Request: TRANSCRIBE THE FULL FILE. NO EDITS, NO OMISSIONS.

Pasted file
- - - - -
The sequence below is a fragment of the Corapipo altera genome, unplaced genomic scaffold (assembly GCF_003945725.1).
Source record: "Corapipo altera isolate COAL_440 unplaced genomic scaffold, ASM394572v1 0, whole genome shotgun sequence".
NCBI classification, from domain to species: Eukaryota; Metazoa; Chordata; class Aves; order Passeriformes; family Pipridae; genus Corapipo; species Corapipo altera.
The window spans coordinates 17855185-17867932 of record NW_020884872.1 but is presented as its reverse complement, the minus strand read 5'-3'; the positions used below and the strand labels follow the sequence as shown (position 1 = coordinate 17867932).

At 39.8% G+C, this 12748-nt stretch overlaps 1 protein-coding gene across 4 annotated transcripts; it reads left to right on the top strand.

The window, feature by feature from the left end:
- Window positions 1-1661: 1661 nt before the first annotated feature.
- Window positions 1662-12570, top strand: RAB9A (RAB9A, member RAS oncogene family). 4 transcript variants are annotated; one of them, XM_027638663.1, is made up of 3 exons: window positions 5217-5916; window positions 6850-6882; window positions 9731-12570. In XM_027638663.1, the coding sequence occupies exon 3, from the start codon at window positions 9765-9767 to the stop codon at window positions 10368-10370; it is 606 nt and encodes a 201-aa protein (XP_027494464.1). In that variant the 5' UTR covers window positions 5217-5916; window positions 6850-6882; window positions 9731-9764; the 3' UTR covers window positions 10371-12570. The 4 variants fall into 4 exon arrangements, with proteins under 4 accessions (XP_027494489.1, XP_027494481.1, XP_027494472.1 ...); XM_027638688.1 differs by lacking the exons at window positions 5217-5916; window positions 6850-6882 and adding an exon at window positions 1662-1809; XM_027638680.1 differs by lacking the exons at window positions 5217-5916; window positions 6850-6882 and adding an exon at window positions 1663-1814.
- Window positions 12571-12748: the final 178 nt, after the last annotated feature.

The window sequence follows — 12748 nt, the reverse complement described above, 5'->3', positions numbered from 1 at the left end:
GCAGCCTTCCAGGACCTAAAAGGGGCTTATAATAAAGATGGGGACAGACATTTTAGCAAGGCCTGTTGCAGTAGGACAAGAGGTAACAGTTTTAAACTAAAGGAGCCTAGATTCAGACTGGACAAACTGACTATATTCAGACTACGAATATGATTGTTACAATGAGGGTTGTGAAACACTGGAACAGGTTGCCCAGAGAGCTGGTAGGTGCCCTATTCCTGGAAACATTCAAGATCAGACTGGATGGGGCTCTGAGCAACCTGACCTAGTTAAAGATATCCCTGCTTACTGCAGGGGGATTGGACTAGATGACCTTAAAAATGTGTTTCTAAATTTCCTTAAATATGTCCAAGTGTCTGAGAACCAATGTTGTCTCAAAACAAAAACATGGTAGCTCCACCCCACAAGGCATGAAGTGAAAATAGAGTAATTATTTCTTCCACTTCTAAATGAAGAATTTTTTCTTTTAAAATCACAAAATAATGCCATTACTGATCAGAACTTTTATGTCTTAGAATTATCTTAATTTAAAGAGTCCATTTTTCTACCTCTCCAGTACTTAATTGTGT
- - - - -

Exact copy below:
The sequence below is a fragment of the Corapipo altera genome, unplaced genomic scaffold (assembly GCF_003945725.1).
Source record: "Corapipo altera isolate COAL_440 unplaced genomic scaffold, ASM394572v1 0, whole genome shotgun sequence".
NCBI classification, from domain to species: Eukaryota; Metazoa; Chordata; class Aves; order Passeriformes; family Pipridae; genus Corapipo; species Corapipo altera.
The window spans coordinates 17855185-17867932 of record NW_020884872.1 but is presented as its reverse complement, the minus strand read 5'-3'; the positions used below and the strand labels follow the sequence as shown (position 1 = coordinate 17867932).

At 39.8% G+C, this 12748-nt stretch overlaps 1 protein-coding gene across 4 annotated transcripts; it reads left to right on the top strand.

The window, feature by feature from the left end:
- Window positions 1-1661: 1661 nt before the first annotated feature.
- Window positions 1662-12570, top strand: RAB9A (RAB9A, member RAS oncogene family). 4 transcript variants are annotated; one of them, XM_027638663.1, is made up of 3 exons: window positions 5217-5916; window positions 6850-6882; window positions 9731-12570. In XM_027638663.1, the coding sequence occupies exon 3, from the start codon at window positions 9765-9767 to the stop codon at window positions 10368-10370; it is 606 nt and encodes a 201-aa protein (XP_027494464.1). In that variant the 5' UTR covers window positions 5217-5916; window positions 6850-6882; window positions 9731-9764; the 3' UTR covers window positions 10371-12570. The 4 variants fall into 4 exon arrangements, with proteins under 4 accessions (XP_027494489.1, XP_027494481.1, XP_027494472.1 ...); XM_027638688.1 differs by lacking the exons at window positions 5217-5916; window positions 6850-6882 and adding an exon at window positions 1662-1809; XM_027638680.1 differs by lacking the exons at window positions 5217-5916; window positions 6850-6882 and adding an exon at window positions 1663-1814.
- Window positions 12571-12748: the final 178 nt, after the last annotated feature.

The window sequence follows — 12748 nt, the reverse complement described above, 5'->3', positions numbered from 1 at the left end:
GCAGCCTTCCAGGACCTAAAAGGGGCTTATAATAAAGATGGGGACAGACATTTTAGCAAGGCCTGTTGCAGTAGGACAAGAGGTAACAGTTTTAAACTAAAGGAGCCTAGATTCAGACTGGACAAACTGACTATATTCAGACTACGAATATGATTGTTACAATGAGGGTTGTGAAACACTGGAACAGGTTGCCCAGAGAGCTGGTAGGTGCCCTATTCCTGGAAACATTCAAGATCAGACTGGATGGGGCTCTGAGCAACCTGACCTAGTTAAAGATATCCCTGCTTACTGCAGGGGGATTGGACTAGATGACCTTAAAAATGTGTTTCTAAATTTCCTTAAATATGTCCAAGTGTCTGAGAACCAATGTTGTCTCAAAACAAAAACATGGTAGCTCCACCCCACAAGGCATGAAGTGAAAATAGAGTAATTATTTCTTCCACTTCTAAATGAAGAATTTTTTCTTTTAAAATCACAAAATAATGCCATTACTGATCAGAACTTTTATGTCTTAGAATTATCTTAATTTAAAGAGTCCATTTTTCTACCTCTCCAGTACTTAATTGTGT